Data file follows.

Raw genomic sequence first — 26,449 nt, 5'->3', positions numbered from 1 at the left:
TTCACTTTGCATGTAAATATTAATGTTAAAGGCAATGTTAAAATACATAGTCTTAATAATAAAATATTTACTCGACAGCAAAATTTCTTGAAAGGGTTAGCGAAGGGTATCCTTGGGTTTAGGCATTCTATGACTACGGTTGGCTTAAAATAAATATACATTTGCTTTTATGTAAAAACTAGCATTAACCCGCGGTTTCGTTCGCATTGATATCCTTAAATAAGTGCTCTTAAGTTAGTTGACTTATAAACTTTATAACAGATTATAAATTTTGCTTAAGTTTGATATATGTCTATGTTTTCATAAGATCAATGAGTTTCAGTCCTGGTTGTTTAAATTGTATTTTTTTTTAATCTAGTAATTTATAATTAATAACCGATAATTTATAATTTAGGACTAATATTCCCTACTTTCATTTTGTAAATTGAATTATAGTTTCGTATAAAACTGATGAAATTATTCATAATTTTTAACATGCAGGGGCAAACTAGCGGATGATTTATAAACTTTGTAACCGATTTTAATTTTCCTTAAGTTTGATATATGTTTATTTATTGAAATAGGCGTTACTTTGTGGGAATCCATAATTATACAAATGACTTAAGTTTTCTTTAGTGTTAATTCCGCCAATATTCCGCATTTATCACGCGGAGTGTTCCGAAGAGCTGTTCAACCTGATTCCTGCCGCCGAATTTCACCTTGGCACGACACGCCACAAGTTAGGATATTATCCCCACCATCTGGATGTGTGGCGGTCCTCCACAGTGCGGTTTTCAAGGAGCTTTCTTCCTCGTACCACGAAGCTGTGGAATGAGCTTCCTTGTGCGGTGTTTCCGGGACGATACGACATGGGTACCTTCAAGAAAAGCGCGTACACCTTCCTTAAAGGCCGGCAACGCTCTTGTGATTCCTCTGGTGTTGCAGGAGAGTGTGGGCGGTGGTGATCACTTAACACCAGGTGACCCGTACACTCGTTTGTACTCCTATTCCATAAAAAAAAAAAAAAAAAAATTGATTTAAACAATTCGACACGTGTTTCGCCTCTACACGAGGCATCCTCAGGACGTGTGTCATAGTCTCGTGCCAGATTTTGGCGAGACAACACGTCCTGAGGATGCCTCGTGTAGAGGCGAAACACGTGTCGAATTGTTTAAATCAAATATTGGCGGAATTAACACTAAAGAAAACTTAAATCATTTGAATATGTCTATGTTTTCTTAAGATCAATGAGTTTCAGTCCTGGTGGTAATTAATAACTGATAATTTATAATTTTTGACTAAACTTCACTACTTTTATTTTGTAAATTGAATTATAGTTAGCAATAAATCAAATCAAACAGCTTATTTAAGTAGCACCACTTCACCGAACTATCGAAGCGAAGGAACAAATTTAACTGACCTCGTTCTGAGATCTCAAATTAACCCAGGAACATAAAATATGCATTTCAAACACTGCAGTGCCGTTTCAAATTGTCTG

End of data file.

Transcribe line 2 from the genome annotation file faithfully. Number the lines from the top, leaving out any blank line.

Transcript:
TTCACTTTGCATGTAAATATTAATGTTAAAGGCAATGTTAAAATACATAGTCTTAATAATAAAATATTTACTCGACAGCAAAATTTCTTGAAAGGGTTAGCGAAGGGTATCCTTGGGTTTAGGCATTCTATGACTACGGTTGGCTTAAAATAAATATACATTTGCTTTTATGTAAAAACTAGCATTAACCCGCGGTTTCGTTCGCATTGATATCCTTAAATAAGTGCTCTTAAGTTAGTTGACTTATAAACTTTATAACAGATTATAAATTTTGCTTAAGTTTGATATATGTCTATGTTTTCATAAGATCAATGAGTTTCAGTCCTGGTTGTTTAAATTGTATTTTTTTTTAATCTAGTAATTTATAATTAATAACCGATAATTTATAATTTAGGACTAATATTCCCTACTTTCATTTTGTAAATTGAATTATAGTTTCGTATAAAACTGATGAAATTATTCATAATTTTTAACATGCAGGGGCAAACTAGCGGATGATTTATAAACTTTGTAACCGATTTTAATTTTCCTTAAGTTTGATATATGTTTATTTATTGAAATAGGCGTTACTTTGTGGGAATCCATAATTATACAAATGACTTAAGTTTTCTTTAGTGTTAATTCCGCCAATATTCCGCATTTATCACGCGGAGTGTTCCGAAGAGCTGTTCAACCTGATTCCTGCCGCCGAATTTCACCTTGGCACGACACGCCACAAGTTAGGATATTATCCCCACCATCTGGATGTGTGGCGGTCCTCCACAGTGCGGTTTTCAAGGAGCTTTCTTCCTCGTACCACGAAGCTGTGGAATGAGCTTCCTTGTGCGGTGTTTCCGGGACGATACGACATGGGTACCTTCAAGAAAAGCGCGTACACCTTCCTTAAAGGCCGGCAACGCTCTTGTGATTCCTCTGGTGTTGCAGGAGAGTGTGGGCGGTGGTGATCACTTAACACCAGGTGACCCGTACACTCGTTTGTACTCCTATTCCATAAAAAAAAAAAAAAAAAAATTGATTTAAACAATTCGACACGTGTTTCGCCTCTACACGAGGCATCCTCAGGACGTGTGTCATAGTCTCGTGCCAGATTTTGGCGAGACAACACGTCCTGAGGATGCCTCGTGTAGAGGCGAAACACGTGTCGAATTGTTTAAATCAAATATTGGCGGAATTAACACTAAAGAAAACTTAAATCATTTGAATATGTCTATGTTTTCTTAAGATCAATGAGTTTCAGTCCTGGTGGTAATTAATAACTGATAATTTATAATTTTTGACTAAACTTCACTACTTTTATTTTGTAAATTGAATTATAGTTAGCAATAAATCAAATCAAACAGCTTATTTAAGTAGCACCACTTCACCGAACTATCGAAGCGAAGGAACAAATTTAACTGACCTCGTTCTGAGATCTCAAATTAACCCAGGAACATAAAATATGCATTTCAAACACTGCAGTGCCGTTTCAAATTGTCTG